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Publication numberUS6991110 B2
Publication typeGrant
Application numberUS 10/612,424
Publication dateJan 31, 2006
Filing dateJul 2, 2003
Priority dateJul 2, 2003
Fee statusPaid
Also published asUS20050000851
Publication number10612424, 612424, US 6991110 B2, US 6991110B2, US-B2-6991110, US6991110 B2, US6991110B2
InventorsRobert F. Flynn, Christopher W. Cipro, Jon Hughes, Paul Harold Lindsay
Original AssigneeInficon, Inc.
Export CitationBiBTeX, EndNote, RefMan
External Links: USPTO, USPTO Assignment, Espacenet
Package for storing sensor crystals and related method of use
US 6991110 B2
Abstract
A package for retaining at least one crystal for use with vacuum deposition processing apparatus includes a tray portion having at least one vertically disposed supporting slot sized for retaining a crystal and a cover portion overlaying the tray portion. The cover portion is rotated until a slotted opening of the cover portion is aligned with a vertical supporting slot, permitting removal of the crystal that is supported within the vertical slot only along its peripheral edges.
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Claims(16)
1. A package for retaining and dispensing at least one semiconductor crystal for use in a processing apparatus, said package comprising:
a plurality of semiconductor crystals, each of said crystals being defined by a planar disk structure having peripheral edges and further including a center active region on at least one side thereof;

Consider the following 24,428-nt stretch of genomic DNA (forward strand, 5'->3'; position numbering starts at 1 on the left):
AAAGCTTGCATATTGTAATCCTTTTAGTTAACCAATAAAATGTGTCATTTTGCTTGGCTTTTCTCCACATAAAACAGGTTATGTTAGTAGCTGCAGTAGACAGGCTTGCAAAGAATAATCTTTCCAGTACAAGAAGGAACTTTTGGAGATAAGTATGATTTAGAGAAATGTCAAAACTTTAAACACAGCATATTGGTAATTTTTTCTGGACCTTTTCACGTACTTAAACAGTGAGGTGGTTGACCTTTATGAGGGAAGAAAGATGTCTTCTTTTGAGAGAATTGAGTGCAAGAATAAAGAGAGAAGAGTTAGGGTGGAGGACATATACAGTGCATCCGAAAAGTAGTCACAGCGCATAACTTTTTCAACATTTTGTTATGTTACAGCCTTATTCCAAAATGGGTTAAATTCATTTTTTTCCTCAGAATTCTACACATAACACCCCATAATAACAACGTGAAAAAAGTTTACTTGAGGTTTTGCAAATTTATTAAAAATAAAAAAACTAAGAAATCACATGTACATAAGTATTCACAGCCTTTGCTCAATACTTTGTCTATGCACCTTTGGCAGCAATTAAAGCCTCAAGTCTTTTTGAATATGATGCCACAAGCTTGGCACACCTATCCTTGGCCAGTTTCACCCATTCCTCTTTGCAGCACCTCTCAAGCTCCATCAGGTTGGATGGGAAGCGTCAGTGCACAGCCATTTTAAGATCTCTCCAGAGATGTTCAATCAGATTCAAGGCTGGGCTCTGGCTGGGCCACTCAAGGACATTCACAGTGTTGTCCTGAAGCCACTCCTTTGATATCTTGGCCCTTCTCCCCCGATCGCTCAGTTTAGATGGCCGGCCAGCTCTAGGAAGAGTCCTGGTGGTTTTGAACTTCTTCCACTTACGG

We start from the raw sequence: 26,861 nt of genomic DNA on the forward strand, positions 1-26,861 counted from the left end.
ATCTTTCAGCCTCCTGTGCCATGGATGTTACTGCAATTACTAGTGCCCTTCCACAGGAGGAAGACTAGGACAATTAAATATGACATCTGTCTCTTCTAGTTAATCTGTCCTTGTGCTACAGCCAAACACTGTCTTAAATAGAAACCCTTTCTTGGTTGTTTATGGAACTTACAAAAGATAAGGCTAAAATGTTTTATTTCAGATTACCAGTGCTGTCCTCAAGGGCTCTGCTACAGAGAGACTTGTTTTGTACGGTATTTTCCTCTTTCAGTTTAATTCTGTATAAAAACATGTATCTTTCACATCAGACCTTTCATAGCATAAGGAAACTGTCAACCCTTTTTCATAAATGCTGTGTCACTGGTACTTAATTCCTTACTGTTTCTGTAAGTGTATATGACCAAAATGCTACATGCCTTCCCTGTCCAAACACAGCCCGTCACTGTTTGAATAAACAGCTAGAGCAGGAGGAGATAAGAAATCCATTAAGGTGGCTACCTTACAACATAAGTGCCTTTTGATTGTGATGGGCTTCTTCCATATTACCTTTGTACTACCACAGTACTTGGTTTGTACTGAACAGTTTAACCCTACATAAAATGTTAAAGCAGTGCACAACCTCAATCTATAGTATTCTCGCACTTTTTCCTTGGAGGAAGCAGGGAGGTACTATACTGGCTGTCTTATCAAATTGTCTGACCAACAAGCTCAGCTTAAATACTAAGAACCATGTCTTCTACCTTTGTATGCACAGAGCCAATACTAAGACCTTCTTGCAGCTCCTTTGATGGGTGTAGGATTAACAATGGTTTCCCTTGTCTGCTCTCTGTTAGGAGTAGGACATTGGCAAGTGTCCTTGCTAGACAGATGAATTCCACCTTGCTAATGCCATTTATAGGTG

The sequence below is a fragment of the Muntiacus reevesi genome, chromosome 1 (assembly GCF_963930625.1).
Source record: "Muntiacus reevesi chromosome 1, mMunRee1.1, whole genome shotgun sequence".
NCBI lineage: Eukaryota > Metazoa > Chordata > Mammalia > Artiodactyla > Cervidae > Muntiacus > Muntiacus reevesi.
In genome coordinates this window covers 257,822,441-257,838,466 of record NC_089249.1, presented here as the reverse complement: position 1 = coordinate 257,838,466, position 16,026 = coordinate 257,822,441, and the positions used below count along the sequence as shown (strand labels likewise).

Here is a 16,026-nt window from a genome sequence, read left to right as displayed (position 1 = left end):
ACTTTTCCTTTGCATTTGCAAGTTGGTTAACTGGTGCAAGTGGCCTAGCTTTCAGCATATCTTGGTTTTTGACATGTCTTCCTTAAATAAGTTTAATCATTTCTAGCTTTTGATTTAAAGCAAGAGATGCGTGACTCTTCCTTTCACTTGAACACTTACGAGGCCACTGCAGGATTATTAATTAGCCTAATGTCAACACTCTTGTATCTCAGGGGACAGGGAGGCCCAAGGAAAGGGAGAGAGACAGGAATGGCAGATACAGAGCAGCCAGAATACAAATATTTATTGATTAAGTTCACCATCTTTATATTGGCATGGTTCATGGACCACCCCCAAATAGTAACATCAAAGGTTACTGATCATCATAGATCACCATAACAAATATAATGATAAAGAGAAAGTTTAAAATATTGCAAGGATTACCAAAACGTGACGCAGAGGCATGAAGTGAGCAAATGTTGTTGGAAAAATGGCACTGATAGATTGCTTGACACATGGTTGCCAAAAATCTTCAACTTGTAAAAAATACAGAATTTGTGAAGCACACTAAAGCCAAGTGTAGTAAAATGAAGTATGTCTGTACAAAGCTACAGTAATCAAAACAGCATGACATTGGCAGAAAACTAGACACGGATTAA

a tray portion having a plurality of vertically disposed supporting slots for retaining a said plurality of crystals, each of said vertically disposed supporting slots being configured to support only the peripheral edges of each said crystal retained therein; and
a cover portion rotatably mounted in overlaying fashion relative to said tray portion, said cover portion including a slotted opening permitting alignment with at least one said vertically disposed supporting slot of said tray portion.
2. A package according to claim 1, wherein said tray portion is circular.
3. A package according to claim 1, including a crystal removal tool, and means for retaining said crystal removal tool.
4. A package according to claim 3, wherein said removal tool is releasably attached to said package.
5. A package according to claim 4, wherein said removal tool includes a vertical slot that can be aligned with a vertically disposed supporting slot.
6. A package according to claim 2, wherein a plurality of said crystal packages can be stacked for storage.
7. A package according to claim 6, wherein a plurality of said packages can be stacked vertically.
8. A package according to claim 1, wherein each vertically disposed supporting slot includes an inner wall and an outer wall, said inner wall having an inwardly radially extending recess, said recess being sized to permit said peripheral edges of a said crystal to contact said inner wall but in which said center active region is aligned with said recess such that said center active region is protected from contact within the package.
9. A package according to claim 8, wherein each vertically disposed supporting slot includes an inner wall and an outer wall, said outer wall including a center scalloped region to permit access to a supported crystal.
10. A package according to claim 1, including a detent mechanism for permitting the slotted opening of the cover portion to be indexed to a plurality of radial positions relative to the tray portion.